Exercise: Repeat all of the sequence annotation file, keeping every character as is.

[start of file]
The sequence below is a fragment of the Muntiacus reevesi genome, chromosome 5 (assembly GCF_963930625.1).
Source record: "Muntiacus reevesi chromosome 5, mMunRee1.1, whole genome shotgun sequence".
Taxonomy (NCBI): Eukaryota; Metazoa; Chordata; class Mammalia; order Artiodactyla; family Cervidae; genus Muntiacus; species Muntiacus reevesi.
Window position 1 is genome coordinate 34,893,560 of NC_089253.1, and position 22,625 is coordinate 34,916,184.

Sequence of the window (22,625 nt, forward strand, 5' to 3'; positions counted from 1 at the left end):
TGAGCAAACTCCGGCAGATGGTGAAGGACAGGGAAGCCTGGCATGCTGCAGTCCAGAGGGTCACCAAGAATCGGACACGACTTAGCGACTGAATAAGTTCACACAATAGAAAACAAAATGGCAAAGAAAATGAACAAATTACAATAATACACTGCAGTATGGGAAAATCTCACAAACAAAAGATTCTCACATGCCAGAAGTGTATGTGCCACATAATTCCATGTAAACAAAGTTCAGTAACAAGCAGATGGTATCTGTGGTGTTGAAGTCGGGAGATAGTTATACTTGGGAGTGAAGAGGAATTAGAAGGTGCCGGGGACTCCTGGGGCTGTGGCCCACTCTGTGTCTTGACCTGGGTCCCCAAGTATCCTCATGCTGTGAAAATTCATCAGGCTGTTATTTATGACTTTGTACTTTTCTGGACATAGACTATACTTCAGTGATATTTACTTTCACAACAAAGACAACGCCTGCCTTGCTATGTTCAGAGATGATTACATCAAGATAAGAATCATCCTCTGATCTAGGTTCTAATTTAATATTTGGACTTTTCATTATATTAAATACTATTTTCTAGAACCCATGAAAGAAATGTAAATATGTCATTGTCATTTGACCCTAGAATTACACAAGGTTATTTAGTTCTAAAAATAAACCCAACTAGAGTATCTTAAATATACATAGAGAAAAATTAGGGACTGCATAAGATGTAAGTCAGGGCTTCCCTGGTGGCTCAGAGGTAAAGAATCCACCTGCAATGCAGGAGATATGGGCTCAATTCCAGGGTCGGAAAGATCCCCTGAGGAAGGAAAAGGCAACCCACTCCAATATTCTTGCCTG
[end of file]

The sequence below is a fragment of the Muntiacus reevesi genome, chromosome 5 (assembly GCF_963930625.1).
Source record: "Muntiacus reevesi chromosome 5, mMunRee1.1, whole genome shotgun sequence".
Taxonomy (NCBI): Eukaryota; Metazoa; Chordata; class Mammalia; order Artiodactyla; family Cervidae; genus Muntiacus; species Muntiacus reevesi.
Window position 1 is genome coordinate 34,893,560 of NC_089253.1, and position 22,625 is coordinate 34,916,184.

Sequence of the window (22,625 nt, forward strand, 5' to 3'; positions counted from 1 at the left end):
TGAGCAAACTCCGGCAGATGGTGAAGGACAGGGAAGCCTGGCATGCTGCAGTCCAGAGGGTCACCAAGAATCGGACACGACTTAGCGACTGAATAAGTTCACACAATAGAAAACAAAATGGCAAAGAAAATGAACAAATTACAATAATACACTGCAGTATGGGAAAATCTCACAAACAAAAGATTCTCACATGCCAGAAGTGTATGTGCCACATAATTCCATGTAAACAAAGTTCAGTAACAAGCAGATGGTATCTGTGGTGTTGAAGTCGGGAGATAGTTATACTTGGGAGTGAAGAGGAATTAGAAGGTGCCGGGGACTCCTGGGGCTGTGGCCCACTCTGTGTCTTGACCTGGGTCCCCAAGTATCCTCATGCTGTGAAAATTCATCAGGCTGTTATTTATGACTTTGTACTTTTCTGGACATAGACTATACTTCAGTGATATTTACTTTCACAACAAAGACAACGCCTGCCTTGCTATGTTCAGAGATGATTACATCAAGATAAGAATCATCCTCTGATCTAGGTTCTAATTTAATATTTGGACTTTTCATTATATTAAATACTATTTTCTAGAACCCATGAAAGAAATGTAAATATGTCATTGTCATTTGACCCTAGAATTACACAAGGTTATTTAGTTCTAAAAATAAACCCAACTAGAGTATCTTAAATATACATAGAGAAAAATTAGGGACTGCATAAGATGTAAGTCAGGGCTTCCCTGGTGGCTCAGAGGTAAAGAATCCACCTGCAATGCAGGAGATATGGGCTCAATTCCAGGGTCGGAAAGATCCCCTGAGGAAGGAAAAGGCAACCCACTCCAATATTCTTGCCTG